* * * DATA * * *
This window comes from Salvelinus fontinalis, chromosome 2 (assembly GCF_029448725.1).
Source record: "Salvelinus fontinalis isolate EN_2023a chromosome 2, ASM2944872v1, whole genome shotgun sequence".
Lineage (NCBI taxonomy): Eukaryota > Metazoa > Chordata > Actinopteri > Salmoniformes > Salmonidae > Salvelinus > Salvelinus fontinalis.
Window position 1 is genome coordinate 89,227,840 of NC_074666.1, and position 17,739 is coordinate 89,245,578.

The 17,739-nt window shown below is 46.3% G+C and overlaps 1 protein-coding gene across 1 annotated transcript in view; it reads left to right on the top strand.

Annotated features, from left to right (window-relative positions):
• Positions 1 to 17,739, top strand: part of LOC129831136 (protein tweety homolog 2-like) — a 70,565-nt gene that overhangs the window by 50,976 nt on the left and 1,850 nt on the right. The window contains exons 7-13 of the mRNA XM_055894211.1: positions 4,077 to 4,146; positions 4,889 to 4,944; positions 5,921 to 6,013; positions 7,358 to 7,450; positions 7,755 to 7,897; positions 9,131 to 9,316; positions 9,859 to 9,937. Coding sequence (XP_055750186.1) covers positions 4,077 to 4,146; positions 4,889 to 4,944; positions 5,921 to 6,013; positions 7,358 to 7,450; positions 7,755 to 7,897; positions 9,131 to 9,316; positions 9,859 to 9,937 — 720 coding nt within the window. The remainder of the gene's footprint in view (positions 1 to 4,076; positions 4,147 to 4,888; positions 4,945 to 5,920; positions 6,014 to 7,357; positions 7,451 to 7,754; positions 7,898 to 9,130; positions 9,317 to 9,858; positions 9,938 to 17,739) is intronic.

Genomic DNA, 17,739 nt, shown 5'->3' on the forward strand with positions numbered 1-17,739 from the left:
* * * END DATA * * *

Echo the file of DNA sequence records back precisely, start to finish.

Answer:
This window comes from Salvelinus fontinalis, chromosome 2 (assembly GCF_029448725.1).
Source record: "Salvelinus fontinalis isolate EN_2023a chromosome 2, ASM2944872v1, whole genome shotgun sequence".
Lineage (NCBI taxonomy): Eukaryota > Metazoa > Chordata > Actinopteri > Salmoniformes > Salmonidae > Salvelinus > Salvelinus fontinalis.
Window position 1 is genome coordinate 89,227,840 of NC_074666.1, and position 17,739 is coordinate 89,245,578.

The 17,739-nt window shown below is 46.3% G+C and overlaps 1 protein-coding gene across 1 annotated transcript in view; it reads left to right on the top strand.

Annotated features, from left to right (window-relative positions):
• Positions 1 to 17,739, top strand: part of LOC129831136 (protein tweety homolog 2-like) — a 70,565-nt gene that overhangs the window by 50,976 nt on the left and 1,850 nt on the right. The window contains exons 7-13 of the mRNA XM_055894211.1: positions 4,077 to 4,146; positions 4,889 to 4,944; positions 5,921 to 6,013; positions 7,358 to 7,450; positions 7,755 to 7,897; positions 9,131 to 9,316; positions 9,859 to 9,937. Coding sequence (XP_055750186.1) covers positions 4,077 to 4,146; positions 4,889 to 4,944; positions 5,921 to 6,013; positions 7,358 to 7,450; positions 7,755 to 7,897; positions 9,131 to 9,316; positions 9,859 to 9,937 — 720 coding nt within the window. The remainder of the gene's footprint in view (positions 1 to 4,076; positions 4,147 to 4,888; positions 4,945 to 5,920; positions 6,014 to 7,357; positions 7,451 to 7,754; positions 7,898 to 9,130; positions 9,317 to 9,858; positions 9,938 to 17,739) is intronic.

Genomic DNA, 17,739 nt, shown 5'->3' on the forward strand with positions numbered 1-17,739 from the left: